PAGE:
Weed control is a top of mind topic now for many landowners. Following this spring’s strong log market, a lot of folks will be reforesting a harvest unit. Others may be planting a field of Christmas trees, or a swath of trees and shrubs as a restoration project to improve habitat conditions. And it seems everyone is struggling to control one invasive weed or another on the property.
While a number of approaches and strategies (including mowing, pulling and mulching) can and are used in managing weeds, many people will use herbicides as at least part of their approach. This is no surprise given their demonstrated effectiveness and efficiency. But not all users are well-versed in vegetation management, or the science behind it, so some review of herbicides seems to be in order. The attention given to herbicides in this and later articles does not indicate an advocacy for their use but an acknowledgement that using herbicides presents some unique risks, and that landowners and managers need to know enough about them to make informed decisions on their use.
Now, it is important to realize that one need not be a crop scientist to use herbicides. The label gives instructions that ensure the safe and allowable use of an herbicide, so the label needs to be read and followed. But responsible and effective use of herbicides requires some additional understanding about herbicides and how they work, as well as knowledge about the life cycle and other characteristics of both crop and target plant species they will be used with. Let’s begin talking about some basics. Continue reading →
A group of Linn County woodland owners on their annual picnic outing, stood in the shade of a 25 year old Douglas-fir plantation on McCully Mountain on a warm afternoon two weeks ago, as Linda Butts talked about the history and growth of the stand. Planted at 440 T/A, pruned to 8 feet and thinned with a processor three years ago to 170 T/A, it was easy to move around, see the condition of the leave trees, and how they were growing. The group talked about the thinning, small wood markets (Linda sold thinning as pulp or chip & saw), and of course there was some discussion (unresolved) about whether or not they had taken quite enough trees or not. But all agreed the stand was looking pretty darn good.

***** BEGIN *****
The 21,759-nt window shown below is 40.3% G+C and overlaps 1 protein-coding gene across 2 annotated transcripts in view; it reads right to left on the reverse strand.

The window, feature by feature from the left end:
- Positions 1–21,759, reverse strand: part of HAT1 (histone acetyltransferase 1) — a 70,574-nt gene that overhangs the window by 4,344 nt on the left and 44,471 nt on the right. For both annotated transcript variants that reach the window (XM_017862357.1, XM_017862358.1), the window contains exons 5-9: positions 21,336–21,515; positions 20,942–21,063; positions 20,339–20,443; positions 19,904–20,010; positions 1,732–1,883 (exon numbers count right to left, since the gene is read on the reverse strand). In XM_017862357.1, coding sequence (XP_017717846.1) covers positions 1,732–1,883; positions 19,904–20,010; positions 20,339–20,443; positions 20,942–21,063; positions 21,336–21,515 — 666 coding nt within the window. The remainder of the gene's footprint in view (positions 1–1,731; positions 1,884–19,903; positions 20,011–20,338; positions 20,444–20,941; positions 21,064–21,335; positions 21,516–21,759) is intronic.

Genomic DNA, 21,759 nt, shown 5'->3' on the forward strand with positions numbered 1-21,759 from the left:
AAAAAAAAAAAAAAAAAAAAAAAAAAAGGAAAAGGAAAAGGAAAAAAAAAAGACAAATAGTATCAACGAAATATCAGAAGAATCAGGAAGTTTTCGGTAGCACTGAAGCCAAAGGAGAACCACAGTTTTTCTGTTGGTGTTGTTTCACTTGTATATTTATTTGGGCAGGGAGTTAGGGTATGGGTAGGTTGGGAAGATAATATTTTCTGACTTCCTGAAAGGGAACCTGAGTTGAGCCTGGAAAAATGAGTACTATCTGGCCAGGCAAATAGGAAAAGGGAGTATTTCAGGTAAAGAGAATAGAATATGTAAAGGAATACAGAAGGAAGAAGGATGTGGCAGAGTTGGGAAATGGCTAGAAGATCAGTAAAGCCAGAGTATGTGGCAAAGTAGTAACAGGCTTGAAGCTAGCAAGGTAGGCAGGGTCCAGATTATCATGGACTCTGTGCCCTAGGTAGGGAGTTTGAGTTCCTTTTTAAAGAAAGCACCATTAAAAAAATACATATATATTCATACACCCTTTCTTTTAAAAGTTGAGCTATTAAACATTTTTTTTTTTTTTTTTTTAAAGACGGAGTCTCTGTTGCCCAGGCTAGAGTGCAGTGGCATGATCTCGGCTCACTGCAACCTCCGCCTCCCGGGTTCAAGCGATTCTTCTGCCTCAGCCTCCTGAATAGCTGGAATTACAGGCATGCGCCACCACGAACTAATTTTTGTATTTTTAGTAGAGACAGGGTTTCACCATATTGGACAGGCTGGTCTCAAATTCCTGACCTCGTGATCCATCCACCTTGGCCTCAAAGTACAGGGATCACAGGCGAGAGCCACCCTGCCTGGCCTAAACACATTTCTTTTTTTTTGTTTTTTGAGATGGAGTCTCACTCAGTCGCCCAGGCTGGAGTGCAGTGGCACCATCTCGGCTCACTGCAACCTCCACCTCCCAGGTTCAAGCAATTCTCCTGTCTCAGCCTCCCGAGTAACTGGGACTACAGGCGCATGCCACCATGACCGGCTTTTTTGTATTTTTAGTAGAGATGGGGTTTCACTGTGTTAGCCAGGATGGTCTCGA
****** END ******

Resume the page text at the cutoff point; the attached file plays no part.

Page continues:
We also talked a fair bit about getting the stand started 25 yrs ago. Joining Linda in the discussion were Mike Barsotti and Rod Bardell, retired ODF Service Foresters who had worked with her and other private family forestland owners much of their careers. What was fun for me was listening to their recollections not just about that particular planting, but also about how much was being learned about planting and establishment in the 70’s and 80’s. It is always interesting to hear from some of the pioneers. Continue reading →